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What is a Major General?

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  • Last Modified Date: 30 September 2014
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A Major General is a commissioned officer who ranks above a Brigadier General, and below a Lieutenant General. Numerous militaries around the world have a Major General rank among their general officers, with the naval equivalent being a Rear Admiral. The NATO ranking for Major Generals is OF-7. In regions where the rank of Brigadier General does not exist, the Major General is the lowest ranking general officer.

This military rank has its roots in the position of Sergeant Major General, which began to be phased out around the 17th century. Like other general officers, Major Generals must work their way up into this position, demonstrating exemplary performance and routinely meeting military standards during career reviews. As a general rule, only career officers reach the rank of Major General, because it requires years of service and commitment to military ideals. Because commissioned officers represent their nation and the President, they are expected to conform to very high standards of conduct whether they are in uniform or not.

Major Generals generally bear two stars on their uniform insignia, although various designs and insignia are used around the world. In the United States, Major Generals are at pay grade O8, and they are commissioned by the President and confirmed by the Senate, like other commissioned officers. Major Generals can work in a variety of settings, providing their expertise on the battlefield and in consultations about military policy and the future direction of the military.

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In written communications, this rank may be abbreviated as Maj. Gen. for convenience. A Major General is usually addressed in person as “Major General Lastname,” unless someone is invited to do otherwise, and lower ranks are expected to salute Major Generals when they encounter them. While civilians are not required to render military salutes, they are expected to treat commissioned officers with respect and courtesy, and to give them priority in social introductions and seating arrangements, just as they would to people of high social rank.

Historically, the general ranks of armies around the world are filled by men, and these men are usually members of the dominant racial group in the nation they serve. In the United States, for example, a female or non-white Major General is a very unusual sight. Many militaries have made an active effort to promote diversity and to encourage women and ethnic or racial minorities to consider military service, but it is difficult to shake entrenched traditions.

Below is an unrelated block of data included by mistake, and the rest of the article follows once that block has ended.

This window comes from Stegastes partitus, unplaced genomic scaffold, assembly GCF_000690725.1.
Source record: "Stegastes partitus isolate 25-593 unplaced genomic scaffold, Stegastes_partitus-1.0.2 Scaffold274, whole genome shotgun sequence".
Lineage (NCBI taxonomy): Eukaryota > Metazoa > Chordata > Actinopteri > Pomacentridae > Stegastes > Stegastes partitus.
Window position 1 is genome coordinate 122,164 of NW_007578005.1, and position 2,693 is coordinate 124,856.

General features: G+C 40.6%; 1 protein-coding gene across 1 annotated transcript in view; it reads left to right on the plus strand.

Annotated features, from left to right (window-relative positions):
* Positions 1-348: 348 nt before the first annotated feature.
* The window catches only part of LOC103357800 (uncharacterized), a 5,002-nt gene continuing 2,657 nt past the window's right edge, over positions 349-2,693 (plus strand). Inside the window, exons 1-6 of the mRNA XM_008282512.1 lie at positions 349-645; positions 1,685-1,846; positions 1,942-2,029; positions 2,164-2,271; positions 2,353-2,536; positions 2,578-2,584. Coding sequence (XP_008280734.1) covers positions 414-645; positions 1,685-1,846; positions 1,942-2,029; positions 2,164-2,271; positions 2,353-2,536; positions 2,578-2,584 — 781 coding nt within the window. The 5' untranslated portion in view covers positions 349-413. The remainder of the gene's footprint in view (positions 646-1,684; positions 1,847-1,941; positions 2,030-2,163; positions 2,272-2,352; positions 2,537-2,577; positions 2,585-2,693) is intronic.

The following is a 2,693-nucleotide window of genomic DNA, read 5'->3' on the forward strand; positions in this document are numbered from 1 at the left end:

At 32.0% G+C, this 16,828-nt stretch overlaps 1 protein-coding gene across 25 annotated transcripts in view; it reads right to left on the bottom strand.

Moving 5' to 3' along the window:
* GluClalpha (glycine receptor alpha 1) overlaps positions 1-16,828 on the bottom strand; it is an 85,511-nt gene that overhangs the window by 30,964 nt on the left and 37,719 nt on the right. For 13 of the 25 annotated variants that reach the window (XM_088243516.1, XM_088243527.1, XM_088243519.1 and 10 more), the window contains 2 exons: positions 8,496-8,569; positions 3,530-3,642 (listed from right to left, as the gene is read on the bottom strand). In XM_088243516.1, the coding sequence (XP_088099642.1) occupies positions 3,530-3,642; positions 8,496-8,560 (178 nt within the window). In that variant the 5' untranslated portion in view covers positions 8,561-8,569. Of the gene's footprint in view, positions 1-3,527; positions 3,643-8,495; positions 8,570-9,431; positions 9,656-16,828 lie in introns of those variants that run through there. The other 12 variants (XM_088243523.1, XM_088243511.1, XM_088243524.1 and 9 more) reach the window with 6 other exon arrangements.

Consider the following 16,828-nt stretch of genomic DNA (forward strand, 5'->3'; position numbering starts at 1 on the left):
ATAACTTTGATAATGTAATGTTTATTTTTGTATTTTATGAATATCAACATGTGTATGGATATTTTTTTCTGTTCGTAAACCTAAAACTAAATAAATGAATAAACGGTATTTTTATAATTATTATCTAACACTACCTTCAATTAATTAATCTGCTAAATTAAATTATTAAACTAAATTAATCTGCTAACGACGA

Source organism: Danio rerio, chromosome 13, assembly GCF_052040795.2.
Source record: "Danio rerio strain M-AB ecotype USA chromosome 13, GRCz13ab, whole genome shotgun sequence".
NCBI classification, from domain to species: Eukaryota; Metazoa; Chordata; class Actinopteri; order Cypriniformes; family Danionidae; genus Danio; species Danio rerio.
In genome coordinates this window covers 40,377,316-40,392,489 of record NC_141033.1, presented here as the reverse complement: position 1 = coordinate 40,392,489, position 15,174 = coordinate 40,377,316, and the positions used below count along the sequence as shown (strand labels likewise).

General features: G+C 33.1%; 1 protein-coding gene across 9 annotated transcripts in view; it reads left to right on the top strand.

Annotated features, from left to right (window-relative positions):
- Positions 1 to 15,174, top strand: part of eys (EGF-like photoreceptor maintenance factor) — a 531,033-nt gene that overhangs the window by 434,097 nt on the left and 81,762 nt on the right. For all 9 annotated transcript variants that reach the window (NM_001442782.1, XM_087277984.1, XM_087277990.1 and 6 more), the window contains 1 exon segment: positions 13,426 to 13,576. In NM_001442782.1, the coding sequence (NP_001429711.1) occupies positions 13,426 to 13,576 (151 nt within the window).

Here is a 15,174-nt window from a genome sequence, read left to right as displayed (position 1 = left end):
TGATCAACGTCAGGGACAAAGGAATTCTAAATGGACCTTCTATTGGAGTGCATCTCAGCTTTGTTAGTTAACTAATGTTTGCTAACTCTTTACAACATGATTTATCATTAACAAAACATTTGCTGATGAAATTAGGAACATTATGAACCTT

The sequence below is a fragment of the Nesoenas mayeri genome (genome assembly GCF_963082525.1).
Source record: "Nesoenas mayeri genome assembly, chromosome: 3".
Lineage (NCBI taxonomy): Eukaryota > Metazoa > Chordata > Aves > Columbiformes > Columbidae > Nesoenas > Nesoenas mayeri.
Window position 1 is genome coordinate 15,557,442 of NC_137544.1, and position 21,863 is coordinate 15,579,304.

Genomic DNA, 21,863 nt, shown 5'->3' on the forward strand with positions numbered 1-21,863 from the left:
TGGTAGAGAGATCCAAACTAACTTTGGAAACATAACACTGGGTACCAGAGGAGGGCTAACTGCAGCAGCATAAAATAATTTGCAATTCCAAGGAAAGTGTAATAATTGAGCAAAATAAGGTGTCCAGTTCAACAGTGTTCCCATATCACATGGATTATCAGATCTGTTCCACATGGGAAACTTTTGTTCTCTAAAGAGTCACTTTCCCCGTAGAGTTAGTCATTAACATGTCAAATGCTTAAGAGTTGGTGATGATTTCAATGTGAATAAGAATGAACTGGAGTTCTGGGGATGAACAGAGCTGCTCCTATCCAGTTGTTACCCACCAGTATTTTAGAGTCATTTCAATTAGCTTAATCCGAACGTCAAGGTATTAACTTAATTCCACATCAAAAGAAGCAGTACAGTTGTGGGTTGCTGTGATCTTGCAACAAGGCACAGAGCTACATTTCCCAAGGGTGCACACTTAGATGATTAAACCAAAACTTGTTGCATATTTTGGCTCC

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stl156
Post 7

Probably the most famous major General that I can think of is Major General Winfield Scott who was famous during the Mexican American War and even once ran for President.

A very large man, Major General Scott was six feet and five inches and was the tallest Presidential candidate in history and was thought to be an almost unstoppable candidate with one exception.

Scott was entirely opposed to slavery and felt that it undermined the American institution of freedom and democracy. Because of his beliefs he was unable to gather Whig Party support during his campaign and his beliefs made him unpopular in the South. Ultimately Franklin Pierce was elected and proved to be possibly the worst President in the history of the United States. One has to wonder had people been more open to Major General Scott and he had become President if he may have been able to ease tensions due to his war record and maybe have been able to prevent or hold off the Civil War. I believe he would have done a much better job than the two Presidents before Lincoln did.

titans62
Post 6

@jcraig - You are absolutely correct. There is a certain strict cap on the number of three stared generals in the United States and there can only be four star generals during times of war. Because of the strict cap they set, I believe it is less than twenty, the highest anyone virtually ever goes is two stars and this is a major accomplishment.